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The price-to-rent ratio measures the relative affordability of renting and buying in a given housing market. It’s a good factor to consider if you’re deciding whether to rent or buy. It’s especially useful if you’re considering a move, because it allows you to see what prices look like in your new city. As a general rule, a lower price-to-rent ratio indicates that a place is more favorable to homebuyers. A higher ratio indicates a better environment for renters.

How to Calculate Price-to-Rent Ratio

To calculate the price-to-rent ratio, we used the following equation:

median home value ÷ median annual rent = price-to-rent ratio

Our data comes from the U.S. Census Bureau, which provides median home values and median monthly rent. As a simple example of the how the formula works, consider Phoenix, Arizona. Phoenix has a median home value of $231,000 and a median annual rent of $12,156. Its price-to-rent ratio is 19 because $231,000 ÷ $12,156 = 19.

Price-to-Rent Ratio by City

To help you in your renting and buying decisions, we found the price-to-rent ratio in every U.S. city with a population over 250,000. Applying that ratio, we also calculated a projected average home price for a house or apartment that rents for $1,000 in each market. Note that these home values are just projections. Actual home values will vary based on other factors such as proximity to commercial centers, access to transit and home size. Rentals tend to be smaller (and therefore less expensive) than for-sale properties, so these values may overestimate true market prices.

The cities with the highest price-to-rent ratios are San Francisco, Oakland and Honolulu. That means they’re the least friendly to homebuyers (since home values are significantly higher than what you’d pay in rent). At the other end of the spectrum are cities like Detroit, Cleveland, Memphis and Toledo. These markets are very favorable to homebuyers, with ratios below 10.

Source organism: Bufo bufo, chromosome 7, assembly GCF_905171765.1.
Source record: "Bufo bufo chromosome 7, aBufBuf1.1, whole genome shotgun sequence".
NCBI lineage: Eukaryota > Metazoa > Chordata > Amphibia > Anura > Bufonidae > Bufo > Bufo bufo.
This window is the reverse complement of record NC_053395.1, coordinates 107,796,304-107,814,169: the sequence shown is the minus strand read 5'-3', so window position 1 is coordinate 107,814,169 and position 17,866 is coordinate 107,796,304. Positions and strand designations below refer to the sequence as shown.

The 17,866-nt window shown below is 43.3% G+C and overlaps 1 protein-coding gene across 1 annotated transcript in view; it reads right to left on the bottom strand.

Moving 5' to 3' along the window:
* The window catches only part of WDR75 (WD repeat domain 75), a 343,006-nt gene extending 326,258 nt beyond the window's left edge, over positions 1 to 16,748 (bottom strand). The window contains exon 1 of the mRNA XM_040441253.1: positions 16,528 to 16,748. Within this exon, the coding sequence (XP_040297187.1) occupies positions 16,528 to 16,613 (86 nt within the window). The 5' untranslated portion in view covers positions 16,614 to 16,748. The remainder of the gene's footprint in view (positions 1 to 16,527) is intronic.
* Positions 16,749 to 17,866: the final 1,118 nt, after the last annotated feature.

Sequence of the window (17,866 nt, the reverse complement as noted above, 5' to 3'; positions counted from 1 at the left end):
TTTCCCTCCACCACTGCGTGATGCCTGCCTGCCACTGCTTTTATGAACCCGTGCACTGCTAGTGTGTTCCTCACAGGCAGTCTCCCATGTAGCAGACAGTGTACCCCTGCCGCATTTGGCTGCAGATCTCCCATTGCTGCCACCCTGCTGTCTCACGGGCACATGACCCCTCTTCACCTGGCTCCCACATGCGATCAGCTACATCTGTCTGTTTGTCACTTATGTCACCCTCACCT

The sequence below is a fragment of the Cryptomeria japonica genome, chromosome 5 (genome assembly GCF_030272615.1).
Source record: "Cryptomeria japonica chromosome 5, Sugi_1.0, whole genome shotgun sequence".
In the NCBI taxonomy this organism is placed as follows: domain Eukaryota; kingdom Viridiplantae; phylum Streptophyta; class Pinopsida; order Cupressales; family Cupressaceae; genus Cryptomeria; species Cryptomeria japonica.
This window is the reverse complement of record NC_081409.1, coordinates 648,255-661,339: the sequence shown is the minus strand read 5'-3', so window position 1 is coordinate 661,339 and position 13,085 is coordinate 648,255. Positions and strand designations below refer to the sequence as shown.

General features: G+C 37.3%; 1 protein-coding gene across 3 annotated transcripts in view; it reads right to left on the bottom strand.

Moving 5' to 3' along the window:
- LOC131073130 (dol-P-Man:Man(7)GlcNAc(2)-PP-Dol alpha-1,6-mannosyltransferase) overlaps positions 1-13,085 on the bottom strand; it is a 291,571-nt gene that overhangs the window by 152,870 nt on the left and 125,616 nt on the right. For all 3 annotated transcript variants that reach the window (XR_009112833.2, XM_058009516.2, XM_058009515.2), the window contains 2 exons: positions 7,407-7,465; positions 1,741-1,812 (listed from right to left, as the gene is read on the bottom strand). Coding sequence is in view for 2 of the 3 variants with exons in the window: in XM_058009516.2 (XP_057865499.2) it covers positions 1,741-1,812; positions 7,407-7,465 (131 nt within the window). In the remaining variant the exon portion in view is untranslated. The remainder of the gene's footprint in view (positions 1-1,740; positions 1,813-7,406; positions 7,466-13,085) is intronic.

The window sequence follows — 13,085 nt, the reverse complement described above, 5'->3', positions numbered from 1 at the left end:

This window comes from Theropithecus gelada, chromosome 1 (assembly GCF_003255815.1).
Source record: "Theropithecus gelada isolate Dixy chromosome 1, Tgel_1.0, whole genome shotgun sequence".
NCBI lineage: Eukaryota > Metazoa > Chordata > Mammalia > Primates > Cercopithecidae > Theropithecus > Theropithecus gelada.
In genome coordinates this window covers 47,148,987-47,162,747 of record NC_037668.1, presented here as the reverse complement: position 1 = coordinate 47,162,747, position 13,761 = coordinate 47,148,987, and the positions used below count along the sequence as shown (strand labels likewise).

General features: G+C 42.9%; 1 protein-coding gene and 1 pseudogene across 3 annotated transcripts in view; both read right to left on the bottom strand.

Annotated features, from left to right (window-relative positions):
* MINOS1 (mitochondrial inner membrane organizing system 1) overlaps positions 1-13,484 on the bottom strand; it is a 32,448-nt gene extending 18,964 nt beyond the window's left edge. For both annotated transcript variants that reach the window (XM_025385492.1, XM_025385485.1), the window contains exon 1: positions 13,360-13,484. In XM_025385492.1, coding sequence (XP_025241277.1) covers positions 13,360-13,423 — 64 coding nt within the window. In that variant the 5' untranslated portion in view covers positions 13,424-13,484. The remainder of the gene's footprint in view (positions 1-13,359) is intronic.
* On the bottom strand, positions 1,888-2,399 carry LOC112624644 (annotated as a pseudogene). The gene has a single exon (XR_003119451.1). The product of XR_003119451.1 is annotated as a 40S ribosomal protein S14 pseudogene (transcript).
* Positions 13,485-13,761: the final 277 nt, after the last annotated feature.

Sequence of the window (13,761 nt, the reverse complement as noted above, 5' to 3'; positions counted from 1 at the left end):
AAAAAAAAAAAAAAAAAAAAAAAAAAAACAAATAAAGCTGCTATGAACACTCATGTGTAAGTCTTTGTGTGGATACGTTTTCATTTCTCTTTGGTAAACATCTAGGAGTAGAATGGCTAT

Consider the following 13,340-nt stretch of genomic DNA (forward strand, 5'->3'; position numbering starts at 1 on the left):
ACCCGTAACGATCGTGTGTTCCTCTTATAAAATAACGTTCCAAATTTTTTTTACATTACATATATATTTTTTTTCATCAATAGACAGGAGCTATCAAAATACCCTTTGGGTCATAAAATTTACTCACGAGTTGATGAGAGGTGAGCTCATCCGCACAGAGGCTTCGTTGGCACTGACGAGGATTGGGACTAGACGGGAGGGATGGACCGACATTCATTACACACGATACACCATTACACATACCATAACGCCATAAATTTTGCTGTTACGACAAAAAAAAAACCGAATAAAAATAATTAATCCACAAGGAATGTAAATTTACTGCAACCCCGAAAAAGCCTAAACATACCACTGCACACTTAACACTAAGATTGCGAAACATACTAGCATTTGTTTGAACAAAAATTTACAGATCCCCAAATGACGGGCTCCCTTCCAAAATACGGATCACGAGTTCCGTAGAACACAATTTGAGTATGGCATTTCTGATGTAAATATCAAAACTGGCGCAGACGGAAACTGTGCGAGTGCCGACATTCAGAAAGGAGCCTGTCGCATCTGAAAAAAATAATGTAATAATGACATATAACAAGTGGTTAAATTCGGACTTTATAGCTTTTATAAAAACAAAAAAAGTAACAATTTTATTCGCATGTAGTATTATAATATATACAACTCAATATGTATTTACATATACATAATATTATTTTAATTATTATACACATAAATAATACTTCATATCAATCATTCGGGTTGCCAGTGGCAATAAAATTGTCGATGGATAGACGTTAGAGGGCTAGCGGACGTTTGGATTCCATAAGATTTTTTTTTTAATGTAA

City Price-to-Rent
Home Price
(for a $1,000 Rental)
San Francisco, California 50.11 $601,362
Oakland, California 41.05 $492,611
Honolulu, Hawaii 39.50 $474,014
Los Angeles, California 38.59 $463,135
New York, New York 36.83 $441,987
Long Beach, California 36.37 $436,385
Seattle, Washington 36.07 $432,862
San Jose, California 33.77 $405,263
Washington, D.C. 33.76 $405,070
Anaheim, California 30.50 $365,970
San Diego, California 30.47 $365,591
Irvine, California 30.29 $363,439
Portland, Oregon 29.30 $351,563
Boston, Massachusetts 29.23 $350,811
Santa Ana, California 27.56 $330,682
Chula Vista, California 25.86 $310,349
Denver, Colorado 25.60 $307,232
Jersey City, New Jersey 23.66 $283,931
Miami, Florida 23.04 $276,481
Sacramento, California 23.04 $276,461
Riverside, California 22.72 $272,633
Atlanta, Georgia 22.60 $271,196
Austin, Texas 22.29 $267,444
Stockton, California 22.19 $266,289
Henderson, Nevada 21.12 $253,420
Minneapolis, Minnesota 21.10 $253,185
Anchorage, Alaska 20.66 $247,870
Fresno, California 20.48 $245,807
Colorado Springs, Colorado 20.23 $242,818
Plano, Texas 20.03 $240,336
Chicago, Illinois 19.99 $239,831
New Orleans, Louisiana 19.73 $236,798
Albuquerque, New Mexico 19.60 $235,245
Chandler, Arizona 19.46 $233,493
Las Vegas, Nevada 19.10 $229,225
Nashville, Tennessee 19.06 $228,730
Phoenix, Arizona 19.00 $228,036
Durham, North Carolina 18.91 $226,923
Aurora, Colorado 18.90 $226,798
Lexington, Kentucky 18.84 $226,112
Mesa, Arizona 18.67 $224,028
St. Paul, Minnesota 18.56 $222,679
Raleigh, North Carolina 18.46 $221,534
Bakersfield, California 18.46 $221,534
Newark, New Jersey 18.42 $221,072
Madison, Wisconsin 18.32 $219,817
Tampa, Florida 18.01 $216,081
Virginia Beach, Virginia 17.81 $213,702
Lincoln, Nebraska 17.45 $209,413
Cincinnati, Ohio 17.11 $205,308
Orlando, Florida 16.83 $201,910
Louisville, Kentucky 16.51 $198,148
Charlotte, North Carolina 16.51 $198,070
Dallas, Texas 16.01 $192,137
Greensboro, North Carolina 15.84 $190,073
Oklahoma City, Oklahoma 15.68 $188,109